Known to the Romans, the treadwheel is the machine that has lasted longest in its original form. The use of the tread-wheel in which men, and later donkeys, trod the inside rim of a large diameter wheel to raise water and building materials is illustrated on several Roman carvings, and there are many examples dating from the Middle Ages in existence in Europe today. The great vaults and towers of the Gothic cathedrals of Europe were built with materials which were raised by a treadwheel. These could be permanent fixtures, as in Canterbury Cathedral, Beverley Minster and the Grotekerk in Haarlem, or could be temporary structures which were moved with the scaffolding as the vaults were built.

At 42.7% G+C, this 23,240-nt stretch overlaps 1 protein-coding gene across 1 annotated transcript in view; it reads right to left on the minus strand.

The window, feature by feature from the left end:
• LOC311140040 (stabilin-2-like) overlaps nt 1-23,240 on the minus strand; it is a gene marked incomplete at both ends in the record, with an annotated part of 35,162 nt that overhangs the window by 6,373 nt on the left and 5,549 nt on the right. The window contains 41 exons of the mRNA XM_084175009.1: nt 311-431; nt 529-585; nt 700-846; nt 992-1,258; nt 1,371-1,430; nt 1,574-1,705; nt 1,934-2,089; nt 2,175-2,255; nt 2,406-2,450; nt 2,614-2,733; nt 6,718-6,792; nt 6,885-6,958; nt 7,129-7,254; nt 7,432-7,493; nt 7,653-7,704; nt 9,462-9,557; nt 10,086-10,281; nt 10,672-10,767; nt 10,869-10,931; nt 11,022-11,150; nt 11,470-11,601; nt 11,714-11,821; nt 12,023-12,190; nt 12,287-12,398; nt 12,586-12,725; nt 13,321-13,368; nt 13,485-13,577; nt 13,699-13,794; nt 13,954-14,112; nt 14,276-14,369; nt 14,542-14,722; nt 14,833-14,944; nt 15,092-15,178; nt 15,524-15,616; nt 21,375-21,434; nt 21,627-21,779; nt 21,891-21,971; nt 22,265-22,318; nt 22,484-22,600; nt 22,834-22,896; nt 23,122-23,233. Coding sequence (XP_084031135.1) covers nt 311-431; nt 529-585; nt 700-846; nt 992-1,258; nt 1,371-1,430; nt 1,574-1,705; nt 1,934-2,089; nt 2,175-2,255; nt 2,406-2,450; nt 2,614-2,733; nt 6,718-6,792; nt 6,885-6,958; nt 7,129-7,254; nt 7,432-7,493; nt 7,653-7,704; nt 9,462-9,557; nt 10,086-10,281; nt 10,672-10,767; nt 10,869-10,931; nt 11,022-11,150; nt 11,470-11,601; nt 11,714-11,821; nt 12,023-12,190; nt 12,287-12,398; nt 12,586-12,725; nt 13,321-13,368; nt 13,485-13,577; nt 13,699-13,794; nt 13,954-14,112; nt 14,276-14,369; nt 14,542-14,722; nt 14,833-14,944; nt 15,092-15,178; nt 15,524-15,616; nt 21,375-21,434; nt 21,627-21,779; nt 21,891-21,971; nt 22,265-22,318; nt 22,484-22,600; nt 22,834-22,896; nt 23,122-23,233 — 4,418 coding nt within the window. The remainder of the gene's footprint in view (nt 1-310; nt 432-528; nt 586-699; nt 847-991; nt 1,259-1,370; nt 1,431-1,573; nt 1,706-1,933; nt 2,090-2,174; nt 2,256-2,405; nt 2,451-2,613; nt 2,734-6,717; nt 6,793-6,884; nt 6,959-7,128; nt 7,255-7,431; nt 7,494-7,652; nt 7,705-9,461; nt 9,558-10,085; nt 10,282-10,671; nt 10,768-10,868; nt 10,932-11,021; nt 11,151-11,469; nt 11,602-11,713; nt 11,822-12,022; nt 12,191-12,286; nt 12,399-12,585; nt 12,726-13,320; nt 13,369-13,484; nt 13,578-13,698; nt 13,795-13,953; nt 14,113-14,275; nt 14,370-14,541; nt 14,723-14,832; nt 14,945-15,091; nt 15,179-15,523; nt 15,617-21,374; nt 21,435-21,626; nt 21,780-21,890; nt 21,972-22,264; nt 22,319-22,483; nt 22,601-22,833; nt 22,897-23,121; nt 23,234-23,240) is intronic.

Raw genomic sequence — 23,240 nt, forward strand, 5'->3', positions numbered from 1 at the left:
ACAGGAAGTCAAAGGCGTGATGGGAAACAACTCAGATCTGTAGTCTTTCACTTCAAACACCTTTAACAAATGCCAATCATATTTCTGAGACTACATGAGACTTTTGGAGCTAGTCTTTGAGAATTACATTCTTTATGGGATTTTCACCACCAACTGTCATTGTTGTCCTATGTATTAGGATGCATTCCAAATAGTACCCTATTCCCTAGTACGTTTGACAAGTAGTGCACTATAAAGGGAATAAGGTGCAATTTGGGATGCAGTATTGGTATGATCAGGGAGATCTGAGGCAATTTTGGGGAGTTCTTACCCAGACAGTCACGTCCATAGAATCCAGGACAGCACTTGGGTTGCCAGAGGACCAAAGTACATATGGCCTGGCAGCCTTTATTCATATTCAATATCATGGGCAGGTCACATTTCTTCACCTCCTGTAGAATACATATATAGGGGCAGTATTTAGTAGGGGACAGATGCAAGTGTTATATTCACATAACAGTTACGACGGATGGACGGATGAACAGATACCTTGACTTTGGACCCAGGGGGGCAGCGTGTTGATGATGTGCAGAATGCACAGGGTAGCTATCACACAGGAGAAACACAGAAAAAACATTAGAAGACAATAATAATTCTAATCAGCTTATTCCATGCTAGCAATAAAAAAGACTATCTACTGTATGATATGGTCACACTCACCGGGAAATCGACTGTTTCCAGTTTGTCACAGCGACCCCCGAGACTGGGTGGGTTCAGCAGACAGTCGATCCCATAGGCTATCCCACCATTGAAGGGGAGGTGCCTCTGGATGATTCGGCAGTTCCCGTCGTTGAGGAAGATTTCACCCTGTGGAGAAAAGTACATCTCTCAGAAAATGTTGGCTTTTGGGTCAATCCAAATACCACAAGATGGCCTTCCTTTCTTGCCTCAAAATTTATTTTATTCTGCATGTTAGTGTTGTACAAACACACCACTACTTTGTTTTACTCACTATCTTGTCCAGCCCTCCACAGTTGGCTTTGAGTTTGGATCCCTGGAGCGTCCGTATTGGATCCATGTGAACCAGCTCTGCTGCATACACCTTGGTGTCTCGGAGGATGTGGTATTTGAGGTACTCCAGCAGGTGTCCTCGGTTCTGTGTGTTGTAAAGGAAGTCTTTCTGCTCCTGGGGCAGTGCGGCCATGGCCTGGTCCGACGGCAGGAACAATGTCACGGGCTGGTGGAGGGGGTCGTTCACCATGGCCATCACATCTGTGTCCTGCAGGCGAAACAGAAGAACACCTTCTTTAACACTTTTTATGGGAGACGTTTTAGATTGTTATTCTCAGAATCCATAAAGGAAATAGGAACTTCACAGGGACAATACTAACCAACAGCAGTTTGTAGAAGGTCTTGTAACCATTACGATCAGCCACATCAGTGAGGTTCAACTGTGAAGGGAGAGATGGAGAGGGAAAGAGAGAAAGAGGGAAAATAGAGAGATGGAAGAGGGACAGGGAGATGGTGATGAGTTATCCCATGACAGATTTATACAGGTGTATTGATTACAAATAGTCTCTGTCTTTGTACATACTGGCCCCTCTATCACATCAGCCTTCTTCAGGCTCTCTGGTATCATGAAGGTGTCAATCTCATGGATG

In England the use of the treadwheel for raising water lasted from medieval times up until the nineteenth century. Many examples still exist, mainly on the chalk uplands of the South, though they are also found on the chalk in Yorkshire. Their survival is largely due to the fact that they were used on large country estates. That at Greys Court, near Henley in Oxfordshire, the largest extant example, typifies the principles of these machines. A donkey, or man, trod the inside of the wheel and the windlass raised a bucket from a deep well. Because of the depth (200 ft), two buckets were used so that the weight of bucket and rope was counterbalanced and only the weight of the water remained to be raised. A natural development from the treadwheel in the large church used for raising materials, or from that used for raising water, was the tread-wheel crane for lifting materials into or out of a boat. Several examples of such cranes exist in Europe and, fortunately, two examples remain in England. The first, the dockyard crane at Harwich, though now preserved away from its original site, was built in 1660 and comes close to the pattern which was then common in Europe. Here two wheels, 16 ft in diameter, were mounted on a common shaft which was its windlass. The interest of this crane lies in the fact that it dates from the period when the Navy and its administration were being reformed after the return of Charles II and his Court from exile in Holland. In dimension and principle this crane derived from Dutch models. However, the crane arm at Harwich was all that rotated, although in many of the examples still existing in Germany, the crane arm and the treadwheels all rotate about a central vertical post. For example, the crane at Andernach on the Rhine, built in 1534, loaded millstones from nearby Mayen into the Rhine barges until 1911 when it ceased to work. The second English example at Guildford, on the Wey Navigation, had a single tread-wheel and was in reality no different from the Greys Court wheel except for the rotatable crane arm which could operate over a canal barge or over a cart on the bank.